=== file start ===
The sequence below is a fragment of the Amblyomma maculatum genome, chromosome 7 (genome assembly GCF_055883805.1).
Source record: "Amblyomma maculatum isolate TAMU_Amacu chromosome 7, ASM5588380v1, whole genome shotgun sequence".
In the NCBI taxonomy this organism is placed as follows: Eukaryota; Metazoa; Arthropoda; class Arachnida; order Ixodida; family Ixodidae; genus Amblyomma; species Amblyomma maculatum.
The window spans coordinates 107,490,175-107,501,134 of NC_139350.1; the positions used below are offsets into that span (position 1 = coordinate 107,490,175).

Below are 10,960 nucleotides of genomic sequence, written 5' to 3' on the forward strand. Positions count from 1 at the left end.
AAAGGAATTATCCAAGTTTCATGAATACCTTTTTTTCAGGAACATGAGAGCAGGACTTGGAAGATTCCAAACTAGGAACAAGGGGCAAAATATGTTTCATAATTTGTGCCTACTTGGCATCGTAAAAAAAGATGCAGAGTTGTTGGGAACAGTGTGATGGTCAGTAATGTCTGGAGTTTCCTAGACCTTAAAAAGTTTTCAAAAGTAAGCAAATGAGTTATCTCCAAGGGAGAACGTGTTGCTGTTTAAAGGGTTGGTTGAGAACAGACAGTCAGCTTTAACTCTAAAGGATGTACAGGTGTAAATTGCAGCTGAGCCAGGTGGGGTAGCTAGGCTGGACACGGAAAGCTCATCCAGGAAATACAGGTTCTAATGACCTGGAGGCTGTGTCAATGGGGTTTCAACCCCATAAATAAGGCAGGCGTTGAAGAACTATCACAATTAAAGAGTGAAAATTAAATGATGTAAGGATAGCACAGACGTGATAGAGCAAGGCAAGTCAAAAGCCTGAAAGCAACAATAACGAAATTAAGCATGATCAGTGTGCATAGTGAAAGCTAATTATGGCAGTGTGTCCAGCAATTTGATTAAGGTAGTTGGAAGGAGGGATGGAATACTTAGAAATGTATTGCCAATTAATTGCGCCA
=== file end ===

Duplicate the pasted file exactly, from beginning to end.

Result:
The sequence below is a fragment of the Amblyomma maculatum genome, chromosome 7 (genome assembly GCF_055883805.1).
Source record: "Amblyomma maculatum isolate TAMU_Amacu chromosome 7, ASM5588380v1, whole genome shotgun sequence".
In the NCBI taxonomy this organism is placed as follows: Eukaryota; Metazoa; Arthropoda; class Arachnida; order Ixodida; family Ixodidae; genus Amblyomma; species Amblyomma maculatum.
The window spans coordinates 107,490,175-107,501,134 of NC_139350.1; the positions used below are offsets into that span (position 1 = coordinate 107,490,175).

Below are 10,960 nucleotides of genomic sequence, written 5' to 3' on the forward strand. Positions count from 1 at the left end.
AAAGGAATTATCCAAGTTTCATGAATACCTTTTTTTCAGGAACATGAGAGCAGGACTTGGAAGATTCCAAACTAGGAACAAGGGGCAAAATATGTTTCATAATTTGTGCCTACTTGGCATCGTAAAAAAAGATGCAGAGTTGTTGGGAACAGTGTGATGGTCAGTAATGTCTGGAGTTTCCTAGACCTTAAAAAGTTTTCAAAAGTAAGCAAATGAGTTATCTCCAAGGGAGAACGTGTTGCTGTTTAAAGGGTTGGTTGAGAACAGACAGTCAGCTTTAACTCTAAAGGATGTACAGGTGTAAATTGCAGCTGAGCCAGGTGGGGTAGCTAGGCTGGACACGGAAAGCTCATCCAGGAAATACAGGTTCTAATGACCTGGAGGCTGTGTCAATGGGGTTTCAACCCCATAAATAAGGCAGGCGTTGAAGAACTATCACAATTAAAGAGTGAAAATTAAATGATGTAAGGATAGCACAGACGTGATAGAGCAAGGCAAGTCAAAAGCCTGAAAGCAACAATAACGAAATTAAGCATGATCAGTGTGCATAGTGAAAGCTAATTATGGCAGTGTGTCCAGCAATTTGATTAAGGTAGTTGGAAGGAGGGATGGAATACTTAGAAATGTATTGCCAATTAATTGCGCCA